CHICAGO (Reuters) - Upscale department store operator Saks Inc SKS.N posted a narrower-than-expected quarterly loss on Tuesday as it trimmed costs while well-heeled shoppers held back from pricey purchases.
Saks’ net loss widened to $54.5 million, or 39 cents per share, in the fiscal second quarter ended on August 1, from $32.7 million, or 24 cents per share, a year earlier.
Excluding impairments and dispositions and a gain on the extinguishment of debt, Saks lost 40 cents per share, less than analysts’ average forecast of a loss of 52 cents per share, according to Reuters Estimates.
Shares of Saks, which have more than tripled in value from their March lows, rose 7.7 percent to $5.76 in premarket trading.
The recession, an unsteady stock market since September and job losses have curbed consumers’ ability to spend freely in Saks’ stores. To offset languishing sales, Saks has been cutting costs and trimming inventory.
Sales fell 14.5 percent to $561.7 million, with same-store sales down 15.5 percent.
Saks, which sells designer brands such as Marc Jacobs, Versace and Oscar de la Renta, said the sales decline at its New York City flagship store continued to be steeper than at other existing locations.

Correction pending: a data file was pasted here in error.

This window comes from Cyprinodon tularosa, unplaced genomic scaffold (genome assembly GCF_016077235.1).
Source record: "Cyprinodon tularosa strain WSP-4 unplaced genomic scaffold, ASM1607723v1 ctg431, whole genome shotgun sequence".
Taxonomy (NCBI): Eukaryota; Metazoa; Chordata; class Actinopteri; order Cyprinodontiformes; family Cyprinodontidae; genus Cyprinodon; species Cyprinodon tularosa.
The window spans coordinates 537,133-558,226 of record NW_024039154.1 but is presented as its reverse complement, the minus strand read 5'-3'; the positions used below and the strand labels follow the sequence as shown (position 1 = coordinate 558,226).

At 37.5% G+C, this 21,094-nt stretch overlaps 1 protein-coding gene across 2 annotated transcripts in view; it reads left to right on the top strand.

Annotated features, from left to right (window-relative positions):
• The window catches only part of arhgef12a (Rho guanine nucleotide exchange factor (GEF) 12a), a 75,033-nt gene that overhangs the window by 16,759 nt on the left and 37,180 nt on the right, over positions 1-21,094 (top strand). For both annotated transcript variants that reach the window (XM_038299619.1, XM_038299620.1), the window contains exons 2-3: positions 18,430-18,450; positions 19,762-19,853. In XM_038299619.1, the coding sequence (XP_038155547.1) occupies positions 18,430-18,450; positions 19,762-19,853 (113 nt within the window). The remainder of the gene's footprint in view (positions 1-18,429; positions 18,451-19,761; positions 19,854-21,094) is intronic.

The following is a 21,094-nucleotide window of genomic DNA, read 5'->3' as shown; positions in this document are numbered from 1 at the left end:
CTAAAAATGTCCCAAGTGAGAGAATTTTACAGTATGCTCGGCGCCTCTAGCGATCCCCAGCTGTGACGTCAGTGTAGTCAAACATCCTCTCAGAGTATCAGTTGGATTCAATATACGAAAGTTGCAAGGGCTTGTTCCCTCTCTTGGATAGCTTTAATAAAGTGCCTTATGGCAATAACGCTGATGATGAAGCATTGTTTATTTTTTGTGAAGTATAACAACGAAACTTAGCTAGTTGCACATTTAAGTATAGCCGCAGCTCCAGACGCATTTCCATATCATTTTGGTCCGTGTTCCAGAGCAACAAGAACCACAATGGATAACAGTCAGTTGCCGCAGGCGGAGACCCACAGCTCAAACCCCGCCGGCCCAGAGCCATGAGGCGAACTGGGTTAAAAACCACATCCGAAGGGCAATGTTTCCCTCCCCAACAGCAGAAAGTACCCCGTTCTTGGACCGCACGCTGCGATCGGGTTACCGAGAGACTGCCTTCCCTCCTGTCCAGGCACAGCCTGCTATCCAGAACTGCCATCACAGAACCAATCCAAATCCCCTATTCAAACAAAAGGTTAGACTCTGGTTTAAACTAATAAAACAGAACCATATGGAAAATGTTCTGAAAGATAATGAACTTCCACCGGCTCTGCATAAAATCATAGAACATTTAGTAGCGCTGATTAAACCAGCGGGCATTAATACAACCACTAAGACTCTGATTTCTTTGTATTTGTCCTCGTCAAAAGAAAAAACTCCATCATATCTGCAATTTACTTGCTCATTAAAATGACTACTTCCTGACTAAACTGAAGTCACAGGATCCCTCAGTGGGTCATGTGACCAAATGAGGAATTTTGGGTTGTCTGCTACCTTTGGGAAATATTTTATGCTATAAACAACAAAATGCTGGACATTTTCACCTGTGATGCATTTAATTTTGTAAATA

The current climate makes it very difficult to predict sales and gross margin performance with any certainty, Chief Executive Stephen Sadove said in a statement.
Saks expects same-store sales to fall in a mid-to-high single digit range in the second half of the year, with the third quarter being weaker than the fourth.
It still expects same-store sales to fall in a low double digit range for the full year. Same-store sales fell 22.4 percent in the first half of the year.
Saks expects gross margins to rise in the second half of the year, partly because it is carrying less inventory.
The company is also cutting other costs. It aims to spend about $55 million on capital projects this year, after spending about $75 million last year.
Reporting by Jessica Wohl, with additional reporting by Aarthi Sivaraman in Seattle, editing by Gerald E. McCormick